I know that lots of people come to one of my workshops feeling pretty nervous and intimidated. My hat is off to anyone who attends any kind of workshop. It’s not an easy thing to do! What will the teacher be like? Will she be nice? Or not? Will I be the worst one in the class? Will I be able to follow the instructions? Who will I sit next to? So many questions and valid concerns!
I always let folks in my workshops know that a workshop is all about “process, not product”. I’d rather teach someone how to see and build color and value thoroughly, rather than just teach them a single project, step-by-step. I am hoping they learn many things that they can apply to their own future colored pencil projects, but they shouldn’t expect to do their best work in a workshop. There’s so much to learn and so much to pay attention to that it’s pretty hard to do stellar work in that kind of setting. I think the best approach to have when attending a workshop as a student is to try everything the teacher suggests. If it works for her, it just might work for you. Remember that at a workshop, you’re in a learning phase. No one ever played their first set of piano scales perfectly, or put on a pair of ice skates for the first time and did a triple axel. It takes practice and time and modification at home to incorporate new techniques into your own unique style.
I’ve branched out my teaching now, to online Live Webinars from my home studio. I’ve only held a few, but they’ve been a blast, and it’s been pretty exciting to have people from the Netherlands, UK, Australia, Canada, and the US all in the “same room” during a webinar! I feel like I can finally teach as thoroughly and in depth as I’ve wanted to all these years, as the webinars are relatively short with time in between for folks to practice what I’ve taught. I hope I get to do lots more!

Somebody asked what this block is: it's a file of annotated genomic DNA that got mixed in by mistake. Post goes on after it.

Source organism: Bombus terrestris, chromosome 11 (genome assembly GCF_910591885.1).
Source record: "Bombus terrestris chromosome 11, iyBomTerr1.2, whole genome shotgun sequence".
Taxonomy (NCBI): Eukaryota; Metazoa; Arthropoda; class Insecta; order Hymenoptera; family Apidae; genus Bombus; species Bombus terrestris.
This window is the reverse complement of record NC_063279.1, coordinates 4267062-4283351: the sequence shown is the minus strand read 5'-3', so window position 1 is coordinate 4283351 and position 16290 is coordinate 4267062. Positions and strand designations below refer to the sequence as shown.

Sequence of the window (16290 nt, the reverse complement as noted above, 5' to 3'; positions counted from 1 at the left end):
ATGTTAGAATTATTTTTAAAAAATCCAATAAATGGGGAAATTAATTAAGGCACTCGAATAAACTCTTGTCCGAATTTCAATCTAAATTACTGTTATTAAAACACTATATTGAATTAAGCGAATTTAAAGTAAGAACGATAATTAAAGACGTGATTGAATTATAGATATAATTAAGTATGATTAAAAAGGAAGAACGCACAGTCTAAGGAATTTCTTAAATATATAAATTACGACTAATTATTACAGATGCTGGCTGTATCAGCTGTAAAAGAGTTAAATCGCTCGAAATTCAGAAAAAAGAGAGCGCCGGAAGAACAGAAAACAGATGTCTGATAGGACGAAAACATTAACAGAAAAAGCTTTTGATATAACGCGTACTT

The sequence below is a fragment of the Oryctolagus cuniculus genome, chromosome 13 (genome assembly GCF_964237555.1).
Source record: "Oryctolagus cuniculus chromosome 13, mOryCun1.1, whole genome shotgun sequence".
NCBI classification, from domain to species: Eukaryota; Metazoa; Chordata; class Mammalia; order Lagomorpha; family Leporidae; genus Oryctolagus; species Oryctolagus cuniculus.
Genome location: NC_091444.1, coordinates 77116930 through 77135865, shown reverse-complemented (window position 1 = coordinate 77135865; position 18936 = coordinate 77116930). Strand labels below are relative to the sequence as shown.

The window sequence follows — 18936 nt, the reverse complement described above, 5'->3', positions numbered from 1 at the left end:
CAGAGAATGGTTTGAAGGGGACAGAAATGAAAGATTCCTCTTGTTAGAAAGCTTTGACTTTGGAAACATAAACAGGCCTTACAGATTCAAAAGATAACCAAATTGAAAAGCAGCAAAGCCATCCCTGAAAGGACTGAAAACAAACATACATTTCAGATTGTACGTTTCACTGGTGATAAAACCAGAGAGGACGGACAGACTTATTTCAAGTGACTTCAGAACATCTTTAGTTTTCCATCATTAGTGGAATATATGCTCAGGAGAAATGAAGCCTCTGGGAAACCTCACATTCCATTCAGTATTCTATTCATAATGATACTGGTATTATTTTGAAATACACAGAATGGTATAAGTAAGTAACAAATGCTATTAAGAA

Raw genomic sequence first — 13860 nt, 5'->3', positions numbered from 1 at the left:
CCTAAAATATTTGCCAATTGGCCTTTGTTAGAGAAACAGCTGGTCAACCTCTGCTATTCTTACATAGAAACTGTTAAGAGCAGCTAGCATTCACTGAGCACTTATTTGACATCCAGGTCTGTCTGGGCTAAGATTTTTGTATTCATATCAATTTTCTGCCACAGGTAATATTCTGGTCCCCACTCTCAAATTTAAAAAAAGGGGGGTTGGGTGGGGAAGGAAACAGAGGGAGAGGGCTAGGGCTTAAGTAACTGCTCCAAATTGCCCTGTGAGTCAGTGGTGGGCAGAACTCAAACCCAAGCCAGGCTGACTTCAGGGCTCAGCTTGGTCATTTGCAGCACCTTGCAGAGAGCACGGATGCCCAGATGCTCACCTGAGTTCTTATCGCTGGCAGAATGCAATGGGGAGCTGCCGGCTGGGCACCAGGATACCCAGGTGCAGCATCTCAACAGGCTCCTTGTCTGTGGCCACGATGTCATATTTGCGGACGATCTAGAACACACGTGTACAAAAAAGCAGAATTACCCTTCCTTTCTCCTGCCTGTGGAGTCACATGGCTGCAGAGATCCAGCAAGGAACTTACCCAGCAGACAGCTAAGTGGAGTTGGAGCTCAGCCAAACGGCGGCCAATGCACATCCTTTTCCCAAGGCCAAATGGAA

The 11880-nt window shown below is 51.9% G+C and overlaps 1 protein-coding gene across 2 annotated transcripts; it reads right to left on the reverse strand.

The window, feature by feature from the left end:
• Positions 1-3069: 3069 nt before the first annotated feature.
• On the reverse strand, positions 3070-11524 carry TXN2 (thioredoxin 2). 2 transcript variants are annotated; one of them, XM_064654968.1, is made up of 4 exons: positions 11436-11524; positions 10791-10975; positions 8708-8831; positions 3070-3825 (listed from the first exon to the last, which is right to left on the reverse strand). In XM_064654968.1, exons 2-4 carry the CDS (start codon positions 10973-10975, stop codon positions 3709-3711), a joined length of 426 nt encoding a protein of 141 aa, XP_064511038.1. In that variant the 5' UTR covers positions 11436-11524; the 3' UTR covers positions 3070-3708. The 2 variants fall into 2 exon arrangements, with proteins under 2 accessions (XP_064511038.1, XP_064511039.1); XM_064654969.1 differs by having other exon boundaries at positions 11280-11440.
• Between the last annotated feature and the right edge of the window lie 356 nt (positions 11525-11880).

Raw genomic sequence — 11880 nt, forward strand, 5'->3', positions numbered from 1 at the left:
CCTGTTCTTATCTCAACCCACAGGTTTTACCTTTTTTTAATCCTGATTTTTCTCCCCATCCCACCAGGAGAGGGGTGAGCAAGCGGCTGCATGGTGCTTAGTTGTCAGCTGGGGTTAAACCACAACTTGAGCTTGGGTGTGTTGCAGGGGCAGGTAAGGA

When I see someone have a “light bulb moment” (or several!) in a workshop, I am tickled to my core. I’m happy to put up with airports, rental cars, technological glitches, and all the other downsides of traveling to teach, or teaching online, just to see the happy faces of folks who’ve just understood something brand new to them. I’ve still got a few good years left – I hope I get to teach workshops in the 6 states I’m missing, and a few new spots around the world, too!
Take a look at my Workshop Listings and think about joining me in one, soon!
Ann Kullberg is the author of many instruction books on colored pencil, including Colored Pencil Portraits Step by Step. An award-winning portrait artist, instructor and author, Kullberg has published a monthly magazine for colored pencil artists for 15 years. Through her books, website, and workshops, she continues to instruct and inspire colored pencil artists worldwide. www.annkullberg.com